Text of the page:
Barry W. Rashkover, Associate Director of the SEC's Northeast Regional Office, said, "This landmark settlement underscores the obligation of exchange specialists to serve public customer orders over the specialist's own proprietary interests. The settlement is excellent news for injured customers. Because of the Distribution Fund, they will be the ultimate beneficiaries of the firms' sizeable payments."
"This settlement reflects the culmination of a significant investigation and close cooperation between NYSE and the SEC," said David P. Doherty, executive vice president, NYSE Enforcement Division. "It sends a strong message that our individual and combined regulatory efforts are vigorous and demand nothing less than full compliance."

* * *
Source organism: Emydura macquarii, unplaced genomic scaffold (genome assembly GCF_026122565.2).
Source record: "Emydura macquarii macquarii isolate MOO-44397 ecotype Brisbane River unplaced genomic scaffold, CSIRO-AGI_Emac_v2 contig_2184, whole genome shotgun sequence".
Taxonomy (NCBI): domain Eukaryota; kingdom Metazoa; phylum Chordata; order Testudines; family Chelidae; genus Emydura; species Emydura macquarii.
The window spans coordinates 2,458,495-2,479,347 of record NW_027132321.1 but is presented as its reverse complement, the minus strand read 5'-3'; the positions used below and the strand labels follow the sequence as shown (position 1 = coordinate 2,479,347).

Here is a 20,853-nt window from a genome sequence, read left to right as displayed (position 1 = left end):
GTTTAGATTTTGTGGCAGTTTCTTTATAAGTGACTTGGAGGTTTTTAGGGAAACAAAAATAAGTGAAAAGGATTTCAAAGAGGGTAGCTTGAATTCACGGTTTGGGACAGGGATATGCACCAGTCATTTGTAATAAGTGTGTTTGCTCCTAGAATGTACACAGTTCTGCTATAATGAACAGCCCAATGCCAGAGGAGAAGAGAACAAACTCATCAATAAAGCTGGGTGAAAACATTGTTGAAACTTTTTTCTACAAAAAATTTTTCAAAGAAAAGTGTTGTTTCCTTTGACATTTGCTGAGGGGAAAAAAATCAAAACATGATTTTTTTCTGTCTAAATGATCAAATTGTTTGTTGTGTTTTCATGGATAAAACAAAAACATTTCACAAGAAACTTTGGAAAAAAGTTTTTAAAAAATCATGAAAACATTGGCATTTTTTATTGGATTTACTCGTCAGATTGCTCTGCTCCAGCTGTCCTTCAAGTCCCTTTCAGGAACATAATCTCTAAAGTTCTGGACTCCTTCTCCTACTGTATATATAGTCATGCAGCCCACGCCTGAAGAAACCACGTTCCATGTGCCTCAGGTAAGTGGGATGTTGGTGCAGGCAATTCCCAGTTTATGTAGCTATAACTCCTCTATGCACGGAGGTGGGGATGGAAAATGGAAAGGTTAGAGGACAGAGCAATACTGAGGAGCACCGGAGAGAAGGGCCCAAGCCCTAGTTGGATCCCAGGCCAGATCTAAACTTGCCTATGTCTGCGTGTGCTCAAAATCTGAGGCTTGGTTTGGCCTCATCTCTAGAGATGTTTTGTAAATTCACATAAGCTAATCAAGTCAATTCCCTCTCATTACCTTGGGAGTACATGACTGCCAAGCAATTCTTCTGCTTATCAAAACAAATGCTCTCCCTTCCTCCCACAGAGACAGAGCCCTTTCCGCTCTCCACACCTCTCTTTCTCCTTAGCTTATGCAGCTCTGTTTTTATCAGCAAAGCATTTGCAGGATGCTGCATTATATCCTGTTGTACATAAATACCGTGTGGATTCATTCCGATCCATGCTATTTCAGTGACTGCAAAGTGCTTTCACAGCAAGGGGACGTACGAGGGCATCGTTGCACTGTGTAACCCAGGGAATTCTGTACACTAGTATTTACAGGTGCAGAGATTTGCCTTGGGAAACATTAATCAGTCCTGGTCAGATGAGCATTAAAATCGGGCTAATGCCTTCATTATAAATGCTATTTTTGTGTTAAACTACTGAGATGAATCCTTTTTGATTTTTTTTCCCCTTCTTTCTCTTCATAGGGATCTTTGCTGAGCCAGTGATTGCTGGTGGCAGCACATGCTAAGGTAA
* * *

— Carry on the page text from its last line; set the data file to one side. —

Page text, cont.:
The NYSE and SEC found that the improper proprietary trading took various forms. Sometimes, certain of the firms' specialists "interpositioned" the firms' dealer accounts between customer orders by trading into both of them in succession - for example, buying into a customer market sell order first, and then selling, at a higher price, into the opposite market buy order, thus allowing the firm dealer account to profit from the spread. The regulators also found that the specialists traded for their dealer accounts ahead of executable agency orders on the same side of the market, orders that were executed later at prices inferior to the prices of dealer account trades. At other times, the specialists traded ahead of executable limit orders, which then went unexecuted and ultimately were cancelled by the customers entering the orders.